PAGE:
If you’re thinking about the piping in your home, you’ve probably run into problems around drain cleaning. It can all seem a little bewildering at first when you’re looking at different kinds of piping, but there are only five main modern choices in that department.
Plumbing has been around forever, with ancient examples of it all across the world, but things have changed quite a bit in this regard over the years.
Sinks, drains, toilets, and the like are usually piped using polyvinyl chloride (PVC) options. The PVC pipe is ideal for these fittings because the plastic doesn’t cause rusting and corrosion.
It’s very tough stuff. It doesn’t easily bend, break, tear, or perish under any ordinary usage. It also handles heat really well. If you look after it, PVC will last for ages.
Cast Iron and Galvanized Steel
These options are seldom introduced into modern buildings because of the additional weight and costs involved. However, they are prevalent in older buildings since they’re extremely durable and last forever.
You’re most likely to encounter the iron and steel piping in the larger piping areas, such as sewage lines and the like.
Commonly found in showers, tubs, sinks, and basins, the copper pipe is perhaps the most widely used option in plumbing. If it weren’t for the higher price tag associated with copper over plastic alternatives, copper would be even more widely employed.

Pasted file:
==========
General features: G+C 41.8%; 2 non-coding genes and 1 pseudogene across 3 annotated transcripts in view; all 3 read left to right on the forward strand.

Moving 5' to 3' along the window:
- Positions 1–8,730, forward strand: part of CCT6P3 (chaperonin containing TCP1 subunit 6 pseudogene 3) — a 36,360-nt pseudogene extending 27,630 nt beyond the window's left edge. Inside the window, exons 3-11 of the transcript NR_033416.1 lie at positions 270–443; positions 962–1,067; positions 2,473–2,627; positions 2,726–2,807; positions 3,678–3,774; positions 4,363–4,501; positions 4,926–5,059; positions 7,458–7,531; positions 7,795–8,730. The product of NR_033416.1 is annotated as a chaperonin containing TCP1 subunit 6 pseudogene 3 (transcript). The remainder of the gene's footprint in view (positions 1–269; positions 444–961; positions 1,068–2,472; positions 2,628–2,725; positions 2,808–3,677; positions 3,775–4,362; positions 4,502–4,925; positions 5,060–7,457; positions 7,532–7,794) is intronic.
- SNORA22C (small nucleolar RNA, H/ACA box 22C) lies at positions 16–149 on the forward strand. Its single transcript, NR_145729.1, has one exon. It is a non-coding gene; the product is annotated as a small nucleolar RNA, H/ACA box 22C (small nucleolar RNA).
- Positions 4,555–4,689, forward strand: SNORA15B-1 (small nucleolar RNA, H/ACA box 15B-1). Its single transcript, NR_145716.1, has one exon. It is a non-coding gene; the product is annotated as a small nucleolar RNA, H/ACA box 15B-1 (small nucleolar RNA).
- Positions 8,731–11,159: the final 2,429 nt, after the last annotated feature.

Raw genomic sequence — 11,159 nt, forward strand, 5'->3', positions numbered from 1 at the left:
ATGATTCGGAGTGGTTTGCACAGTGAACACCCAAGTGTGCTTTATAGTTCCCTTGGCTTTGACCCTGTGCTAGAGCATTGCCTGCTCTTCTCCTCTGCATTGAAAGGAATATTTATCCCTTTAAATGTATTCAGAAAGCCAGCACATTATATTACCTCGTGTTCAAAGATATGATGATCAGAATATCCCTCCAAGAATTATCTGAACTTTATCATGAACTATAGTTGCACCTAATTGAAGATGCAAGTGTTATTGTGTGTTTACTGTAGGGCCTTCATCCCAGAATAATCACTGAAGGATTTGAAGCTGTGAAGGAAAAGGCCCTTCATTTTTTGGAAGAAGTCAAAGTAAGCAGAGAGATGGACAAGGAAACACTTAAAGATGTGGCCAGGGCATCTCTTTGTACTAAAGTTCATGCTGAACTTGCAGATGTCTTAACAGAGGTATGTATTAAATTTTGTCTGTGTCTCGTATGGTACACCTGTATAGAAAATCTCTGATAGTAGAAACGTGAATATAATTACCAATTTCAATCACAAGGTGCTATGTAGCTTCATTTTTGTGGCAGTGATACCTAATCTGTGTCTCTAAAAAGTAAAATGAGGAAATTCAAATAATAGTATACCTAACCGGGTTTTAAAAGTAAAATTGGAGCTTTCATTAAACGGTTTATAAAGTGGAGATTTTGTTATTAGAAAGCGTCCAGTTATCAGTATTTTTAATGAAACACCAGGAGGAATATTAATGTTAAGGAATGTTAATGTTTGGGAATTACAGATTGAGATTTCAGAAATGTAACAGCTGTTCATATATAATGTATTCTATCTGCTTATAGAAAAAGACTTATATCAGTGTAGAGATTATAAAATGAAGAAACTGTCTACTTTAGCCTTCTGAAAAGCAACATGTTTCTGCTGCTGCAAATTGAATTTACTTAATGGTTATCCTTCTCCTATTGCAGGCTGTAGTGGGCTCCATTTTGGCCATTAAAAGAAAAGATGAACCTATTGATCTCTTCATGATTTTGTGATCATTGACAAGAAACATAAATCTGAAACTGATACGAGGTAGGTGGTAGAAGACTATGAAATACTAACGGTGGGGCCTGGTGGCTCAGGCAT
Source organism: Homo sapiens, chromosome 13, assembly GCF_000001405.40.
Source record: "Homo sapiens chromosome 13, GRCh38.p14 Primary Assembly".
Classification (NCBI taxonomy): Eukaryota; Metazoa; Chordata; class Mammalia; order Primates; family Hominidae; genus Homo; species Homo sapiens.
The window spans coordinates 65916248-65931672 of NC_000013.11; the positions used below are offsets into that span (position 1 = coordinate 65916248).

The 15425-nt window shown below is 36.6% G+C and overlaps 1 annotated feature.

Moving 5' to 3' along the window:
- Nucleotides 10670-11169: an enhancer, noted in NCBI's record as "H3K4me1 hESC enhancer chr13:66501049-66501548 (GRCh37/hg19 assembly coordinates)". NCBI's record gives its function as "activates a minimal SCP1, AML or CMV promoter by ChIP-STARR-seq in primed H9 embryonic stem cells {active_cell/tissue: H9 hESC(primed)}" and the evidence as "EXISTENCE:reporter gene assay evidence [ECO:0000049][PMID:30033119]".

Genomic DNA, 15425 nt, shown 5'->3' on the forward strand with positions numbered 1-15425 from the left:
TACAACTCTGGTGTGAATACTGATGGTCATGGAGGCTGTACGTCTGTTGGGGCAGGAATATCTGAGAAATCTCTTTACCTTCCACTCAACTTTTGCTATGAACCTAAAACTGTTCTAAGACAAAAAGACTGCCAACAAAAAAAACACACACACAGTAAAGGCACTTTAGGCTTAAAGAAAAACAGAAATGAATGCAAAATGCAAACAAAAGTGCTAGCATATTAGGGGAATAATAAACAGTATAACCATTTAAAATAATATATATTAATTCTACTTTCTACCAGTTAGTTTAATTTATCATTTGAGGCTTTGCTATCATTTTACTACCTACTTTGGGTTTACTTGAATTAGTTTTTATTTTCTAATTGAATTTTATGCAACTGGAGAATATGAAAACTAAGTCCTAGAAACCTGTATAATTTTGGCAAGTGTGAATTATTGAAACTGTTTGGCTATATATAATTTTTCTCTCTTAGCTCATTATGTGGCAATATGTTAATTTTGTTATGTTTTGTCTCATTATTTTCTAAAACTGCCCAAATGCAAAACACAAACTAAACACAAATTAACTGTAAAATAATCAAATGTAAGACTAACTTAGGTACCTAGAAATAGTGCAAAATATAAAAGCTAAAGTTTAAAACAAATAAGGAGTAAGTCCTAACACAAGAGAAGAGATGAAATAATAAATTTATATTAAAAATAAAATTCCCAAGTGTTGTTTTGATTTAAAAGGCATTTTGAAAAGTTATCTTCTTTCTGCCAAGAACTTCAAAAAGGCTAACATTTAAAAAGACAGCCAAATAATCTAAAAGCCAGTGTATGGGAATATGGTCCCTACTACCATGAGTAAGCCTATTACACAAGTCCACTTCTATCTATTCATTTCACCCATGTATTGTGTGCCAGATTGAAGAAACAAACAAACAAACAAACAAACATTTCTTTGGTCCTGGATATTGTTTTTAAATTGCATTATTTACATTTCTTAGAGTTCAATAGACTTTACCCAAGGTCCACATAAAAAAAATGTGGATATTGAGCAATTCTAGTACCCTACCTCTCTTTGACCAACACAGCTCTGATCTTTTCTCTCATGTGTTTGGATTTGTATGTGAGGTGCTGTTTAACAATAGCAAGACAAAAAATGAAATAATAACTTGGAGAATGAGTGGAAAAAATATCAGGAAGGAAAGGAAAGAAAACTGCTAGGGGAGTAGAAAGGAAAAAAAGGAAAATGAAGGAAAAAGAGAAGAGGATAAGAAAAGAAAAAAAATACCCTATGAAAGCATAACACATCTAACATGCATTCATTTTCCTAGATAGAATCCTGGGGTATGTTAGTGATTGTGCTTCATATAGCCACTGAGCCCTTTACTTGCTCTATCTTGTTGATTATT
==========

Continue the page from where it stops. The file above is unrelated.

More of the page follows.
It handles all plumbing requirements beautifully. Pressure, heat, and general durability are all plus points for the copper alternative.
If you’ve come across a black plastic pipe that’s doing the same sort of task as a PVC pipe might, chances are it’s ABS. Acrylonitrile butadiene styrene (ABS) is especially well suited to colder temperatures and is often found in drains and vents.
It doesn’t do quite as well with higher temps and will perish quite readily when exposed to the sun, for example.
Cross-linked polyethylene (PEX) is a cost-effective plastic commonly used in the same way as PVC and is found in the water supply piping. It will also not rust or break down as some metals do and are thus useful in this regard.
Because it’s more flexible than PVC options, it is often used in tighter spaces where some bending and weaving are necessary. If you’re looking at some flexible piping in your home, there’s a good chance it’s PEX.
For most of your “around the home” repairs and replacements, you’re probably going to use one of the plastic options. If you’re looking to fork out a little extra, the copper option is a big winner, although most folks will opt to save the cash.
Either way, getting the minor repairs and replacements done is quite simple when you get a little information. Your local plumbing supply guys will, in all likelihood, offer additional advice as well. If that still doesn’t help, you may have to call someone in to assist.